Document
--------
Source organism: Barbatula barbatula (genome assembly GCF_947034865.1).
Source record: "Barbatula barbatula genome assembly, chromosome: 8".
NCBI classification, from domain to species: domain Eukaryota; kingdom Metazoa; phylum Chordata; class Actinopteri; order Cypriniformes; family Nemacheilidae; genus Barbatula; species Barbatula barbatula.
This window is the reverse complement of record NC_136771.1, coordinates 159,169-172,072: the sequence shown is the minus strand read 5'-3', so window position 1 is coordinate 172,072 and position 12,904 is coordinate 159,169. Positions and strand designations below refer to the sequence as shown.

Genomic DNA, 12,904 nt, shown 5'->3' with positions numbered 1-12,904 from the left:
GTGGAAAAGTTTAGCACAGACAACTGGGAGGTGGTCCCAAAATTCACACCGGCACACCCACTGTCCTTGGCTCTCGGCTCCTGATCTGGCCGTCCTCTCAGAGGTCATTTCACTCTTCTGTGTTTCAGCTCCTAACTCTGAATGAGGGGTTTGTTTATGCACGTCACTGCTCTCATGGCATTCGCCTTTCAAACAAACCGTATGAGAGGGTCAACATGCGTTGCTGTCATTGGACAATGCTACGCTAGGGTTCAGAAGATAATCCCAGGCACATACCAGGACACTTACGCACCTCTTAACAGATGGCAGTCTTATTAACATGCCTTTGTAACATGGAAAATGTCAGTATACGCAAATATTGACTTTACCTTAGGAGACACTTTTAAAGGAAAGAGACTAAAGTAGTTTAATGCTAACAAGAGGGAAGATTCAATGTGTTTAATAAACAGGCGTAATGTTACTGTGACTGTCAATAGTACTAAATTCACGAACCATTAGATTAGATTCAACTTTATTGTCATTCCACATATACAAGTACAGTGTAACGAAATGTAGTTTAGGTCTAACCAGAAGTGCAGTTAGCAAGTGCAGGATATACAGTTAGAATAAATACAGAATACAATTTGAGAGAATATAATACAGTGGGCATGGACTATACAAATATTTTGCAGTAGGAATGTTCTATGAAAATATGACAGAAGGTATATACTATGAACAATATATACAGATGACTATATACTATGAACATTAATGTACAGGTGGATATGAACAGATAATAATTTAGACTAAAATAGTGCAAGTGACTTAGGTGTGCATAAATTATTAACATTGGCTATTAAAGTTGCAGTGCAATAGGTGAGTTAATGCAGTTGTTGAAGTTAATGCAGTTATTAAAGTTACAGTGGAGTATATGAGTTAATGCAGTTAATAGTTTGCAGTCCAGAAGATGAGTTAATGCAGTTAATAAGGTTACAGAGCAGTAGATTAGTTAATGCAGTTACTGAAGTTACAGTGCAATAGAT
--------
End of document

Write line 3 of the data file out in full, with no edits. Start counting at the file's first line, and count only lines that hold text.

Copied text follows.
NCBI classification, from domain to species: domain Eukaryota; kingdom Metazoa; phylum Chordata; class Actinopteri; order Cypriniformes; family Nemacheilidae; genus Barbatula; species Barbatula barbatula.